Louie passed away peacefully, but suddenly, this past weekend. We had just returned from the greatest weekend trip to watch my cousin get married. Surrounded by family and friends, we smiled a lot, laughed until our stomachs hurt, and caught up way into the early morning.
And then this phone call came.
I didn’t know Louie. I met him when I was much younger, but the memories I have of him are pseudo-memories I’ve created in my head from the endless stories my dad tells about his friend. They led Young Life together in New York back in the 80s, and my dad credits a lot of his love for the Lord to Louie’s reckless abandon of self for the sake of the Kingdom.
I had just graduated from Cobleskill and was working in Ithaca. I had known Louie since before college and we kept up our friendship. One day, he said to me, “I’m going to start a Young Life group, and you’re going to be one of my leaders.” I said, “pffffft! I don’t even like high school kids. I was a high school kid and I didn’t even like myself!!”
But the next thing I knew, I was sitting in someone’s living room in Interlaken, NY with a bunch of (ugh) high schoolers. And I started to fall in love with them.
Before getting involved in YL, Jesus was more my Savior, but not quite yet my Lord. I came to the realization that if these kids were going to look at me, I needed to change how I lived. I wasn’t a bad guy, just not passionate about my faith. That was my turning point. That is how Louie played a major role in my Christian walk.
In my last e-mail to him this past Christmas time, I said:
“I hope you’re well, Louie. I think often about our experiences with YL and how formative they were for me. And you were a huge part of that.”
I credit a lot of my faith in Jesus to my dad, so I guess I’ve got Louie to thank as well.
Just a few weeks ago, my dad had found some old photo albums from when he was in his 20s, and we laughed at the bad fashion choices and the goofy faces he and Louie made in the Polaroids. I commented on how outdated the Dr. Pepper cans looked, and Dad told us about how Louie had this quirky sense of humor that drove him crazy but made him love him.
And then this phone call came.
And he’s gone. One day he’s here, the next he’s gone.
I got on Facebook late Monday night and searched his name. I didn’t even know his last name, so I just typed in “louie new york young life,” and a little icon of Calvin and Hobbes popped up next to his name. Louie Rudin. I clicked and started scrolling.
He was the Area Director of Young Life in Tompkins County, New York, where my dad worked with him 30 years ago. Louie faithfully served youth and told them the good news of Christ day after day, month after month, year after year.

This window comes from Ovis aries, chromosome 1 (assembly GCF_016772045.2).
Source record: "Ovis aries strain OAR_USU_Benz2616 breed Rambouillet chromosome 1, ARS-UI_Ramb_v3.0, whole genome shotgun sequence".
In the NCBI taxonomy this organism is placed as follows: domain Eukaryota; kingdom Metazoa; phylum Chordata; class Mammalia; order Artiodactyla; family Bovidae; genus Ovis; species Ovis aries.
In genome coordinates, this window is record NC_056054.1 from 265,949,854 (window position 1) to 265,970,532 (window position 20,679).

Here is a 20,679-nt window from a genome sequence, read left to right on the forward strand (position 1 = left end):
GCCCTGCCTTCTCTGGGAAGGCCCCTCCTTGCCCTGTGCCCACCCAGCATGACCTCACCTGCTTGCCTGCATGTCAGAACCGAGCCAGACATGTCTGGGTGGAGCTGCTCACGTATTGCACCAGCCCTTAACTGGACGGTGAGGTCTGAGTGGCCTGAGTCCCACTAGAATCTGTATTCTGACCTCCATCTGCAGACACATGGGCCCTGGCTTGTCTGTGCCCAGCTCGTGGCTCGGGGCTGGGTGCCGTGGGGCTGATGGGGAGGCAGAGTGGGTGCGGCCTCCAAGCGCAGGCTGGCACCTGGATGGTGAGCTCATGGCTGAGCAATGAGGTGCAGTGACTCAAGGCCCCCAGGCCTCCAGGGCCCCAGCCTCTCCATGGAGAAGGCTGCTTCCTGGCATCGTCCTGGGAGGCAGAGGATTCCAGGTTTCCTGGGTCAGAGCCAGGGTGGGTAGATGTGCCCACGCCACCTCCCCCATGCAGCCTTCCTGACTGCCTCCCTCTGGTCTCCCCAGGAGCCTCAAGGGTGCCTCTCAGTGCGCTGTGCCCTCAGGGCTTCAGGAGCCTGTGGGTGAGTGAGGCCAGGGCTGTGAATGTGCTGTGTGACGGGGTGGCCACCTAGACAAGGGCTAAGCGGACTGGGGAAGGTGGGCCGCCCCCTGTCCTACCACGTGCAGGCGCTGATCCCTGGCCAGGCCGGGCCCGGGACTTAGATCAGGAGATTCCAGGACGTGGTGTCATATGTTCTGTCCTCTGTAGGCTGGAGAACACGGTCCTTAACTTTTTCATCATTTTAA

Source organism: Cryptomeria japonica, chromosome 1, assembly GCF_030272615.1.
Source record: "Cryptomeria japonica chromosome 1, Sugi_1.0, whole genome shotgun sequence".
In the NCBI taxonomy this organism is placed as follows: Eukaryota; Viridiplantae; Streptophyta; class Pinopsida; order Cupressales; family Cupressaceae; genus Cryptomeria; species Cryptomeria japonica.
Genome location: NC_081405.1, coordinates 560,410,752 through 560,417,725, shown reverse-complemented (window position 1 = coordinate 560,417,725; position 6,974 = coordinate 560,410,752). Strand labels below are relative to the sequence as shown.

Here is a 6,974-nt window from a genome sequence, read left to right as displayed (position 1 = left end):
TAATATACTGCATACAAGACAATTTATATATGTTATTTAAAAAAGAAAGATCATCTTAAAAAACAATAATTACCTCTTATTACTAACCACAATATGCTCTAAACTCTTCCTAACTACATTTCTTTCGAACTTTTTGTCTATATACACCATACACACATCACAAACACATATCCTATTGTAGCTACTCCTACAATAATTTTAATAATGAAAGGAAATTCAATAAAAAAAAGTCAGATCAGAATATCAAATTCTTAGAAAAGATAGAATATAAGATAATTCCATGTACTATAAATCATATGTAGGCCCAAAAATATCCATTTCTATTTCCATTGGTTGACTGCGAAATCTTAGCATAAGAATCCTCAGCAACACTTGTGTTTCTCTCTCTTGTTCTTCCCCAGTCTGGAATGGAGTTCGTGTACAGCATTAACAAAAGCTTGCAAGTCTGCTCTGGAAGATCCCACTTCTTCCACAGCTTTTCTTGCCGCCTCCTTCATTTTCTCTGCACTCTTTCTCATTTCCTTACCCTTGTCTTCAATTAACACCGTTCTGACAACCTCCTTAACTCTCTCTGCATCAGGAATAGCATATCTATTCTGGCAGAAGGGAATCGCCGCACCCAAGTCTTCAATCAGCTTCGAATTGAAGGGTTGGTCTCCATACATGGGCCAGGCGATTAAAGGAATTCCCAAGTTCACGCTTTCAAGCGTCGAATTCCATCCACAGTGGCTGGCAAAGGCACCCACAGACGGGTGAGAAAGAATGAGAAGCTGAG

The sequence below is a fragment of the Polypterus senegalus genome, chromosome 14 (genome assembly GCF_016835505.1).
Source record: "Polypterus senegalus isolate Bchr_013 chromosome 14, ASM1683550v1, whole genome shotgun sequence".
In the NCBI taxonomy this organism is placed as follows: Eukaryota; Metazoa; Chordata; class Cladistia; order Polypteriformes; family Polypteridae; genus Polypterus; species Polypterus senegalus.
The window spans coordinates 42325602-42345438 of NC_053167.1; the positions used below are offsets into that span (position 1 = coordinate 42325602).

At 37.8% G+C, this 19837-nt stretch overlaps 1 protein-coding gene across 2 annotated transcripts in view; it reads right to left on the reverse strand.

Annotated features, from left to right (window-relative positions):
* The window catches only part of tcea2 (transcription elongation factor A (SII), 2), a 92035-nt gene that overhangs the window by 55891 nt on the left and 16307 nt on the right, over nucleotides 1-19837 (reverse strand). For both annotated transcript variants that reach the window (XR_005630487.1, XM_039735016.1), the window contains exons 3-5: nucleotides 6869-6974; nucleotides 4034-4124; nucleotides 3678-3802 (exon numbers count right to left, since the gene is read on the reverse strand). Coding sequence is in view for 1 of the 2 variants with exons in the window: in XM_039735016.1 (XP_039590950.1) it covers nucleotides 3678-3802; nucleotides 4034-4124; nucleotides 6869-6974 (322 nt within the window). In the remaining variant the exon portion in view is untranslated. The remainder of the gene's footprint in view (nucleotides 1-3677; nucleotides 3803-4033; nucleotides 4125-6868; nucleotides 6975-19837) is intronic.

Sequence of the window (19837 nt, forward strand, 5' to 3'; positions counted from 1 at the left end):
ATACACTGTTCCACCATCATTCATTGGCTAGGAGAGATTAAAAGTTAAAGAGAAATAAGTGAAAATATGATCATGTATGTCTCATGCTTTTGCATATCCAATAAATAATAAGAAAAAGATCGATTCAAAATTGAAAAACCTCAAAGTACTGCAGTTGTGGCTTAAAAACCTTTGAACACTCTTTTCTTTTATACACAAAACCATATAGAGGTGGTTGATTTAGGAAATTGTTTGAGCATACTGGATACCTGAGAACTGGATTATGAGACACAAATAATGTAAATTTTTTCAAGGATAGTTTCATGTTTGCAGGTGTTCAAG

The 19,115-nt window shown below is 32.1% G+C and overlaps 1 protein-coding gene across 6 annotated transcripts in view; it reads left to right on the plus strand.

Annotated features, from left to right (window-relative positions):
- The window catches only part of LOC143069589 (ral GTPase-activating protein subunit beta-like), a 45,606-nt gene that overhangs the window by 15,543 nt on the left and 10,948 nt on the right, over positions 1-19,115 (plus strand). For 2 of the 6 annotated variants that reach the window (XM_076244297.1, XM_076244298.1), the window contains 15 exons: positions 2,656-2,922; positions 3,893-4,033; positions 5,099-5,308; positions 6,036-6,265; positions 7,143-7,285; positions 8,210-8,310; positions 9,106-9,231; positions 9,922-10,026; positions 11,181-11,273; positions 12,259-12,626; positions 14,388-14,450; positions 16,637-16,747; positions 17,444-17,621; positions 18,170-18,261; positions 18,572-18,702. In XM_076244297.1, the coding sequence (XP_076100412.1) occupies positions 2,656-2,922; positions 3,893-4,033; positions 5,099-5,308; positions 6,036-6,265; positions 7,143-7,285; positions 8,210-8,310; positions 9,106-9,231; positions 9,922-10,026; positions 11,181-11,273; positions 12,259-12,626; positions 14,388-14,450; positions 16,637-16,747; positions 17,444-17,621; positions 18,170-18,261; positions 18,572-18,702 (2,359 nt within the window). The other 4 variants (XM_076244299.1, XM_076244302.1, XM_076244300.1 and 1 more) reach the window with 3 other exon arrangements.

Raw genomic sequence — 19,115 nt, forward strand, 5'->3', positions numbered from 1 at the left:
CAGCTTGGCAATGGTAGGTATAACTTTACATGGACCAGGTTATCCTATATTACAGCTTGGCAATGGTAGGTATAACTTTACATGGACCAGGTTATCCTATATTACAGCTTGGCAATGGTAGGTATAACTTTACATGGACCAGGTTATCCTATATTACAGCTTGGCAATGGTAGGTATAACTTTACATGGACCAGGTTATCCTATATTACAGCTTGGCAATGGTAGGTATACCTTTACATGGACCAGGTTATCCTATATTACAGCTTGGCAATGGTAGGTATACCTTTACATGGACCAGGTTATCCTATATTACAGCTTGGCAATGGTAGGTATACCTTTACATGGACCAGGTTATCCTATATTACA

Looking through his Facebook wall following the announcement of his death, it became obvious that he changed lives. That sounds like a flippant statement. It’s what you say when someone dies, right? Below are some of the comments written about Louie:
- “Everyone secretly wishes to leave this world better than they found it, and you did just that.”
- “The man who made God seem approachable”
- “Louie wanted to turn our view of the world upside down. Congratulations, Louie, you did it.“
- “He is the epitome of the extension of Christ calling us.”
- “There is not a man on Earth or in Heaven who has had more impact on my life than Louie Rudin.”
- “I would not be alive today without Louie entering my life 35 years ago.“
- “Truly this man walked with Jesus.”
- “I’m sure heaven is saying ‘Thank you Louie’ for the many ways you’ve been a friend to the friendless and family to those of us who had none.”
- “The number of people impacted by Louie’s life is remarkable. But even more remarkable is the quality of that impact.”
- “I’ll always be different because of the example Louie set for me.”
- “And I would not know Jesus Christ without Louie Rudin.”
- “I met Christ at Windy Gap in 1984, ushered to the feet of my Savior by this weird and wonderful man. A man who loved without limits, filled the world with laughter, and poured it all out for the sake of Christ.”
Over and over, friends write, “Well done, good and faithful servant.” There are no other words I’d want to hear when my time comes to go home.
Louie impacted hundreds–maybe thousands–of students in his years here. Those students went on to impact thousands more, who have impacted thousands more. His impact will keep multiplying for the rest of eternity.
Isn’t that what this life is all about?
When my grandpa passed away in the early 2000s, Louie spoke at his memorial service. He talked about how my grandparents took him in as their own, loved him well, and showed him more of Jesus. My dad remembers Louie grinning big as he walked up to the microphone, and I’m certain it’s because Louie realized that this life is not it.
We can try and make it “it.” We can pursue all kinds of stuff. We can strive for more and more. We can aspire to great things for our own glory.
Or, we can surrender like Louie did. We can say, “God, you gave me this life. Use it for your glory.”
Louie smiled big at my grandpa’s memorial service because, as he talked about the love he had for the Lord, he–like all of us–was certain my grandpa was looking into the eyes of his Savior that very moment. And today, we’re confident Louie is, too.
Never before have I been so touched by someone I knew so little. May we all live lives like Louie Rudin.
As yet another Facebook post said, “Thank you, Louie. That’s all. Just thanks.”